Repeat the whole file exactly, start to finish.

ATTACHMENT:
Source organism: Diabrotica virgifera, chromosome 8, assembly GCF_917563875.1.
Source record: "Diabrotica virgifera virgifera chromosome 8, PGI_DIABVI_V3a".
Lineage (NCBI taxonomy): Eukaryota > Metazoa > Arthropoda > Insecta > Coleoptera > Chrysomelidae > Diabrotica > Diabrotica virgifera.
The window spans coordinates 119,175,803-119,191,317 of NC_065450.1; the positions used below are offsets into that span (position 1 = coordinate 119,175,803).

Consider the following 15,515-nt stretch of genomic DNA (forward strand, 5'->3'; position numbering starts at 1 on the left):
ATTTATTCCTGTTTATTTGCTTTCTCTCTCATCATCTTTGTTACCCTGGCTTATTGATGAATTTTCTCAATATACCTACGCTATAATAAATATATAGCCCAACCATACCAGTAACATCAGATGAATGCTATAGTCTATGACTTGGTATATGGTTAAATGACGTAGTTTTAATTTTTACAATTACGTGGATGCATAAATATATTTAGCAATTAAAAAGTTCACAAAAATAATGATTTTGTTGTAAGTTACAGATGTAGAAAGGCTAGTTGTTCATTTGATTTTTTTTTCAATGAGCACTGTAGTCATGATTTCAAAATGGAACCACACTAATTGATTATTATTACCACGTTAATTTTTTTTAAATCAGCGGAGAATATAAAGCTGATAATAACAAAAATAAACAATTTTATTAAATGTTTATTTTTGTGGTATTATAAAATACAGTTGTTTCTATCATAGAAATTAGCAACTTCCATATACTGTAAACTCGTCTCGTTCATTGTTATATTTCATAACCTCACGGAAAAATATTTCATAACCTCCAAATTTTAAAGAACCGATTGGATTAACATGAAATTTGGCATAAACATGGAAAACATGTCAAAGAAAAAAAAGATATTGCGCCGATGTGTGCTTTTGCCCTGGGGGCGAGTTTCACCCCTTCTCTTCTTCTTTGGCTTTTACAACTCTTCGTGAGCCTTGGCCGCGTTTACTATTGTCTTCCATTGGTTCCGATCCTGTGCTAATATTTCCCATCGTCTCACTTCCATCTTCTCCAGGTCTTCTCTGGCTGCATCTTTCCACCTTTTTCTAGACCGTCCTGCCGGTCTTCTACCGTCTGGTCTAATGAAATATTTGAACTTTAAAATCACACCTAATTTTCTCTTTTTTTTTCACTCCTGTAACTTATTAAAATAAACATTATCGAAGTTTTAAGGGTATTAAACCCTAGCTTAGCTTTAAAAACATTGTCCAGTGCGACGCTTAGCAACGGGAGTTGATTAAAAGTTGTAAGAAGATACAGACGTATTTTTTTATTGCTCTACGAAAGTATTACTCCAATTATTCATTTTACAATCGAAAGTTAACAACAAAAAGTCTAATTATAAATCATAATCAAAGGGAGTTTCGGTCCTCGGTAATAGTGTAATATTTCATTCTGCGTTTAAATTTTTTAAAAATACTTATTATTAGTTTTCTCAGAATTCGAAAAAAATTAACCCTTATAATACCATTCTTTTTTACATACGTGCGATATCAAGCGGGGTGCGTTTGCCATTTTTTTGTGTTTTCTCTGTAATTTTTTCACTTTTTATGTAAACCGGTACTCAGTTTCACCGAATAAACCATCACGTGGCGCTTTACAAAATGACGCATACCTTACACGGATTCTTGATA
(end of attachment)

Source organism: Diabrotica virgifera, chromosome 8, assembly GCF_917563875.1.
Source record: "Diabrotica virgifera virgifera chromosome 8, PGI_DIABVI_V3a".
Lineage (NCBI taxonomy): Eukaryota > Metazoa > Arthropoda > Insecta > Coleoptera > Chrysomelidae > Diabrotica > Diabrotica virgifera.
The window spans coordinates 119,175,803-119,191,317 of NC_065450.1; the positions used below are offsets into that span (position 1 = coordinate 119,175,803).

Consider the following 15,515-nt stretch of genomic DNA (forward strand, 5'->3'; position numbering starts at 1 on the left):
ATTTATTCCTGTTTATTTGCTTTCTCTCTCATCATCTTTGTTACCCTGGCTTATTGATGAATTTTCTCAATATACCTACGCTATAATAAATATATAGCCCAACCATACCAGTAACATCAGATGAATGCTATAGTCTATGACTTGGTATATGGTTAAATGACGTAGTTTTAATTTTTACAATTACGTGGATGCATAAATATATTTAGCAATTAAAAAGTTCACAAAAATAATGATTTTGTTGTAAGTTACAGATGTAGAAAGGCTAGTTGTTCATTTGATTTTTTTTTCAATGAGCACTGTAGTCATGATTTCAAAATGGAACCACACTAATTGATTATTATTACCACGTTAATTTTTTTTAAATCAGCGGAGAATATAAAGCTGATAATAACAAAAATAAACAATTTTATTAAATGTTTATTTTTGTGGTATTATAAAATACAGTTGTTTCTATCATAGAAATTAGCAACTTCCATATACTGTAAACTCGTCTCGTTCATTGTTATATTTCATAACCTCACGGAAAAATATTTCATAACCTCCAAATTTTAAAGAACCGATTGGATTAACATGAAATTTGGCATAAACATGGAAAACATGTCAAAGAAAAAAAAGATATTGCGCCGATGTGTGCTTTTGCCCTGGGGGCGAGTTTCACCCCTTCTCTTCTTCTTTGGCTTTTACAACTCTTCGTGAGCCTTGGCCGCGTTTACTATTGTCTTCCATTGGTTCCGATCCTGTGCTAATATTTCCCATCGTCTCACTTCCATCTTCTCCAGGTCTTCTCTGGCTGCATCTTTCCACCTTTTTCTAGACCGTCCTGCCGGTCTTCTACCGTCTGGTCTAATGAAATATTTGAACTTTAAAATCACACCTAATTTTCTCTTTTTTTTTCACTCCTGTAACTTATTAAAATAAACATTATCGAAGTTTTAAGGGTATTAAACCCTAGCTTAGCTTTAAAAACATTGTCCAGTGCGACGCTTAGCAACGGGAGTTGATTAAAAGTTGTAAGAAGATACAGACGTATTTTTTTATTGCTCTACGAAAGTATTACTCCAATTATTCATTTTACAATCGAAAGTTAACAACAAAAAGTCTAATTATAAATCATAATCAAAGGGAGTTTCGGTCCTCGGTAATAGTGTAATATTTCATTCTGCGTTTAAATTTTTTAAAAATACTTATTATTAGTTTTCTCAGAATTCGAAAAAAATTAACCCTTATAATACCATTCTTTTTTACATACGTGCGATATCAAGCGGGGTGCGTTTGCCATTTTTTTGTGTTTTCTCTGTAATTTTTTCACTTTTTATGTAAACCGGTACTCAGTTTCACCGAATAAACCATCACGTGGCGCTTTACAAAATGACGCATACCTTACACGGATTCTTGATA